Steinberg recommends that other LGBTQ families find supportive family members during the holidays. “Allies are critically important,” she says. “Family and friends who are supportive of their LGBTQ holiday guests should create an inclusive environment and make clear that there is no room for discrimination at the dinner table.”
‘We’re both very open-minded and knew that marrying someone from another culture meant that we would have to both bend a bit.’
Shari Mukherjee is an American who married her husband, Piyush, who is Indian, nine years ago. Mukherjee says that the couple celebrates “nearly everything Christian and Hindu” with their two boys.
“There are so many Hindu/Indian holidays — sometimes celebration might just mean going to the temple to attend puja (prayers/worship) for the evening, or maybe we just eat a fancier meal at home and I make some sweets,” she says. “When Piyush and I first got married, blending the holidays and traditions was pretty much a nonissue. We’re both very open-minded and knew that marrying someone from another culture meant that we would have to both bend a bit.”
Shari says that when the couple first got together, “it was more about just having fun and being together than actually learning about the holidays, traditions and rituals.” But once they had their first child, “it definitely became a bit more difficult.”
As a result, the couple “decided which holidays were most important to each of us — and those were the holidays we decided we would really focus on. We give equal importance to Diwali, Christmas, Durga Puja (the Bengali festival celebrating the goddess Durga), Thanksgiving, Easter and Ganesh Chaturthi (the festival celebrating Lord Ganesha, the elephant god). We also love to celebrate Holi (the festival of colors), but living in Minnesota makes that a bit difficult.”
Shari says that her family has been careful not to try to change traditions too much. “We don’t try to Americanize the Indian holidays, and we don’t try to Indianize the American holidays,” she says. “We want our kids to love and understand both cultures — and it can be really difficult and confusing if we try to mix them too much.”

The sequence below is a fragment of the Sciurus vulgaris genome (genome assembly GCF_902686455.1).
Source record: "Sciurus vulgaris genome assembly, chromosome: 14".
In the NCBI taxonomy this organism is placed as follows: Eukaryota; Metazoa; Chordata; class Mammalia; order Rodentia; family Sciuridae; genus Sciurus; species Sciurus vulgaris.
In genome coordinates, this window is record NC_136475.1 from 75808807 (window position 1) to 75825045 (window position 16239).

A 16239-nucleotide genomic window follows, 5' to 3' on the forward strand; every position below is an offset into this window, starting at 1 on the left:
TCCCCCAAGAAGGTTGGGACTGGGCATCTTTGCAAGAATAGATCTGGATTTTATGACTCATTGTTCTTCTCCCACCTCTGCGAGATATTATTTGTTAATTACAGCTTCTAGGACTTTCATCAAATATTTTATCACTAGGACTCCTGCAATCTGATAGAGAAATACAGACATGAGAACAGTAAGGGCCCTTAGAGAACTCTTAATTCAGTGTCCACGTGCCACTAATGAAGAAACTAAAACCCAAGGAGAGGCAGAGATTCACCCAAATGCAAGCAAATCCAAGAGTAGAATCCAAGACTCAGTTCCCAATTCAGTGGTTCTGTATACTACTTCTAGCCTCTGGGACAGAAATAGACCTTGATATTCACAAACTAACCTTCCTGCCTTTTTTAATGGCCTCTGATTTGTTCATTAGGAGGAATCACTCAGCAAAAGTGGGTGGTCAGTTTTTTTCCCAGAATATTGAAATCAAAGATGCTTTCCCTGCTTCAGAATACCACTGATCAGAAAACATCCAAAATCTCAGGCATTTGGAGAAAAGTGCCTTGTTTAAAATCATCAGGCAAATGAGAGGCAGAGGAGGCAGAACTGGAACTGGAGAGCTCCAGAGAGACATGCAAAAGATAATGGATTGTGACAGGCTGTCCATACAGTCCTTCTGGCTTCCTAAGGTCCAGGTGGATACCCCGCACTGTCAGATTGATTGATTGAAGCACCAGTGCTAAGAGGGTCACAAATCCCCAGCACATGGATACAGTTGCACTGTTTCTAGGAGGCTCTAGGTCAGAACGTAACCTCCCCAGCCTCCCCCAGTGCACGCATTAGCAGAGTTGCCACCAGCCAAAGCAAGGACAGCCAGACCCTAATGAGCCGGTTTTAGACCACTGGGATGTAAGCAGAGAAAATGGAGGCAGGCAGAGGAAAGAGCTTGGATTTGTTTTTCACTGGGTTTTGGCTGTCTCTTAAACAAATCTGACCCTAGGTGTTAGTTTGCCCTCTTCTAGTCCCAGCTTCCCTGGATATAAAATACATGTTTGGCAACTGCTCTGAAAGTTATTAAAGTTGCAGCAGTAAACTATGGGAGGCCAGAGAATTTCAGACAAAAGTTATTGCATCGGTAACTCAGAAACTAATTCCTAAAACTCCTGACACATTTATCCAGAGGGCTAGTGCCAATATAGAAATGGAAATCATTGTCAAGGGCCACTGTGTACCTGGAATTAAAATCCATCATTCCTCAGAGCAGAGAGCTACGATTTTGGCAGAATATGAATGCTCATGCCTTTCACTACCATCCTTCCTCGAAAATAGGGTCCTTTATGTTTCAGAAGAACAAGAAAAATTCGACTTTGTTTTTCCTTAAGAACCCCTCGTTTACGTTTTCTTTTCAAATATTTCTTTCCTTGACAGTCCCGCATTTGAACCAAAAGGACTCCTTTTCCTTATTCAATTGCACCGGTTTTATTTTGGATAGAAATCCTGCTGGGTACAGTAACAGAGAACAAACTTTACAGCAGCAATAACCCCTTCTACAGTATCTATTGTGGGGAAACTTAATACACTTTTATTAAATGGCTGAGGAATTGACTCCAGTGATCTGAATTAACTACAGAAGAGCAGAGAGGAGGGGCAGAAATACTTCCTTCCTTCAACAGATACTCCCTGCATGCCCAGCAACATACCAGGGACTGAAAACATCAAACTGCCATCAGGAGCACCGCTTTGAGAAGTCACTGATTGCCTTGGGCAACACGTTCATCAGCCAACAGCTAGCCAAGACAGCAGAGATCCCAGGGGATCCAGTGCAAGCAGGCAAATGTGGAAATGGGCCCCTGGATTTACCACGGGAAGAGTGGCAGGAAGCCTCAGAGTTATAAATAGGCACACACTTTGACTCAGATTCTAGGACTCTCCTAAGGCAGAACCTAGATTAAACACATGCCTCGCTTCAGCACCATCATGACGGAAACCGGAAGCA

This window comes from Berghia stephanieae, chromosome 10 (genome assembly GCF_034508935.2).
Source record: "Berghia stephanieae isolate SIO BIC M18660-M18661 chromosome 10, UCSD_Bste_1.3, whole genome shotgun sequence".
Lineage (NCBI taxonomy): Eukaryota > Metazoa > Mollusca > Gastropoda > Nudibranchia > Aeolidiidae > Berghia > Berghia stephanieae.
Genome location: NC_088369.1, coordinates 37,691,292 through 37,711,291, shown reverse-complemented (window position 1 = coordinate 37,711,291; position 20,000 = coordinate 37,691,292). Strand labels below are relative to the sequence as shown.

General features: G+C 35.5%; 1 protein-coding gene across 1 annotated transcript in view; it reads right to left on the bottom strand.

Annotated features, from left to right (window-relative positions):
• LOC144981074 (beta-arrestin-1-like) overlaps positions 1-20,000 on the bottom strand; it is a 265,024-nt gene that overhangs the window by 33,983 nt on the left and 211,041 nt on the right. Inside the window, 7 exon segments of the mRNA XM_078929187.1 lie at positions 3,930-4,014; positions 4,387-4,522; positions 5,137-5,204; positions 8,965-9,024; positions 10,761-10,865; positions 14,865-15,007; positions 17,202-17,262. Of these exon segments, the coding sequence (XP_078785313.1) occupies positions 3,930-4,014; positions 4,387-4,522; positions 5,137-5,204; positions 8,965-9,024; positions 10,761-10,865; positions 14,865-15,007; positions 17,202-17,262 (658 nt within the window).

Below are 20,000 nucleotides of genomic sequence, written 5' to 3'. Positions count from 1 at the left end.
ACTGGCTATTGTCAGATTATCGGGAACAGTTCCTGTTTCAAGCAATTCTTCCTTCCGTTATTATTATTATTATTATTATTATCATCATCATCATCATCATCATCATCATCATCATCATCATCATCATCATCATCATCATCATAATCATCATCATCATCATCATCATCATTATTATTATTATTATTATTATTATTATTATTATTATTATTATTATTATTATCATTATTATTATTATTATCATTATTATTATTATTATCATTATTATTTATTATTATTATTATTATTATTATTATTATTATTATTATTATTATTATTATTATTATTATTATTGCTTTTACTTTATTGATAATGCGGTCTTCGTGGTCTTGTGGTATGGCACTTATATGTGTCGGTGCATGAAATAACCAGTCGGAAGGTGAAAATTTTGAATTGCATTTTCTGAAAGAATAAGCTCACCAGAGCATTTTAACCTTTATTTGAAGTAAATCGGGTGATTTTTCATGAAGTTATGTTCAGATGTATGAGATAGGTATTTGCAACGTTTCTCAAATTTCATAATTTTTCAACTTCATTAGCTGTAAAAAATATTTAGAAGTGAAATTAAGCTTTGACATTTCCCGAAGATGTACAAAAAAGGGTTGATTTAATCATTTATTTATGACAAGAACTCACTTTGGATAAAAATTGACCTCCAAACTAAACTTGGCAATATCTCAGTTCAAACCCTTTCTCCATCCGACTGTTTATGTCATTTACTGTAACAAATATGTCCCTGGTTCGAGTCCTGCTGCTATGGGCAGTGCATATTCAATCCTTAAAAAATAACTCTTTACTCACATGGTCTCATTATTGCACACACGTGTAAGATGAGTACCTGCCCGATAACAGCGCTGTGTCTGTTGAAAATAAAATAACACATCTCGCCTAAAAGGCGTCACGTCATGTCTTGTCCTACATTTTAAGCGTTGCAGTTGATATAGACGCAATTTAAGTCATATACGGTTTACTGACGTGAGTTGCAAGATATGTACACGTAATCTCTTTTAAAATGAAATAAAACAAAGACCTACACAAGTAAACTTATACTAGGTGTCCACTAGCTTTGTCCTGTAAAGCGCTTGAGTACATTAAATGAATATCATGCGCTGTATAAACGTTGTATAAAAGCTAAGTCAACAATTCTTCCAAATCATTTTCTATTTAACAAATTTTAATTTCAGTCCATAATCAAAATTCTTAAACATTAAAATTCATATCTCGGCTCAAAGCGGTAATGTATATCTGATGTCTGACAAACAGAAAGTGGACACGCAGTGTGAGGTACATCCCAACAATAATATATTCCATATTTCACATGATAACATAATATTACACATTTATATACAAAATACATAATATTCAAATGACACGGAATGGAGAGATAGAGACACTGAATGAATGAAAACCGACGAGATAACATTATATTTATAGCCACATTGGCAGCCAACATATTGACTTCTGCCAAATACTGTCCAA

Overall, Shari says, “it’s important to celebrate and acknowledge what traditions each partner holds special. It’s really easy to lose yourself in your spouse’s culture and traditions. It’s easy to begin to feel nostalgic, sad and even a bit resentful when you feel like your culture isn’t as important as the other.”
She recommends that intercultural families talk to each other about what they both consider important. “It’s really best to lay it all out there and keep the communication open,” she says. “If you’re in an intercultural relationship and want to begin incorporating your partner’s culture and holidays more, ask them for help. Find out what they did as children. It doesn’t have to be anything big, either. It could be something as simple as dressing in traditional outfits for the day, reading a special book or even just making a festive dessert.”
As a whole, it’s important for diverse families to celebrate diversity during the holidays, clinical psychologist John Mayer author of Family Fit: Find Your Balance in Life, tells Yahoo Lifestyle. “It conveys to those individuals that they are valued and they are important,” Mayer says. This can be especially beneficial for children, he says. “The exposure to different cultures and diversity in general develops brain power in the same way that learning another language has been proven to develop the young brain in a very powerful way,” he explains.
Mayer recommends that both partners bring their own traditions to the holidays, as well as take time to explain why the traditions matter to them. “Your overriding ceremony is made up of segments from each of the diverse elements,” he says. “What results is that you discover that we are so much more alike than we are different.”